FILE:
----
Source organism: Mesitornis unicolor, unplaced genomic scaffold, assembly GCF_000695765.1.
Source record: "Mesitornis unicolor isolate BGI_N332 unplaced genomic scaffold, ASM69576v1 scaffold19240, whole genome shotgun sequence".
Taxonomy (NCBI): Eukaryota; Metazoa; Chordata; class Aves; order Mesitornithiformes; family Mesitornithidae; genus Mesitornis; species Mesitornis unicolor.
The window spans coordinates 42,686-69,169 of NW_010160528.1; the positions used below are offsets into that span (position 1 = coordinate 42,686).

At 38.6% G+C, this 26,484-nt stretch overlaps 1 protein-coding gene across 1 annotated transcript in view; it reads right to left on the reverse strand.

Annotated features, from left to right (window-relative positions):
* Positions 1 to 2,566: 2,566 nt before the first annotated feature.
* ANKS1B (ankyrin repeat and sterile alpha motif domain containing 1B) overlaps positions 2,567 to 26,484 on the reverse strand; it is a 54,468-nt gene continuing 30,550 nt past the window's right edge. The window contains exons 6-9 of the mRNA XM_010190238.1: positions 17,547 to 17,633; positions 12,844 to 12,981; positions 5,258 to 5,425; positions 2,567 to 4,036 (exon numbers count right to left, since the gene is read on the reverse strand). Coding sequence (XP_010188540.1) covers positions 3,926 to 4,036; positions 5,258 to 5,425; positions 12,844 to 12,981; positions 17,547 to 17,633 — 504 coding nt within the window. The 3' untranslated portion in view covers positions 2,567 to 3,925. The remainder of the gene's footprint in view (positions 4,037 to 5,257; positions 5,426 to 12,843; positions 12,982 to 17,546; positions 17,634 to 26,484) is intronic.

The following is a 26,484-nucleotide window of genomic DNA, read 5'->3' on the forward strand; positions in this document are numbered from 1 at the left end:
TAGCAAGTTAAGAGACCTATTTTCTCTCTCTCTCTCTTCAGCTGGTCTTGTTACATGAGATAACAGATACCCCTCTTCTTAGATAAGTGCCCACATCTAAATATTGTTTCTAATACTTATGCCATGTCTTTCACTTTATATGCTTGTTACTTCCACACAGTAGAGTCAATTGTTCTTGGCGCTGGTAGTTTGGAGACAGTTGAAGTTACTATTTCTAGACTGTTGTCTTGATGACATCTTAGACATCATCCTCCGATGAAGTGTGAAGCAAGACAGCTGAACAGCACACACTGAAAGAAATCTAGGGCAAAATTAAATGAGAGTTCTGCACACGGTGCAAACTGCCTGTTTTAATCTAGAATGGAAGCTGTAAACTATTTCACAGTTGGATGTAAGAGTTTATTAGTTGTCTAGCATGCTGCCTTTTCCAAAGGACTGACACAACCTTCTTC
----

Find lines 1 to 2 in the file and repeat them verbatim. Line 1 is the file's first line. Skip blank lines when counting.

Source organism: Mesitornis unicolor, unplaced genomic scaffold, assembly GCF_000695765.1.
Source record: "Mesitornis unicolor isolate BGI_N332 unplaced genomic scaffold, ASM69576v1 scaffold19240, whole genome shotgun sequence".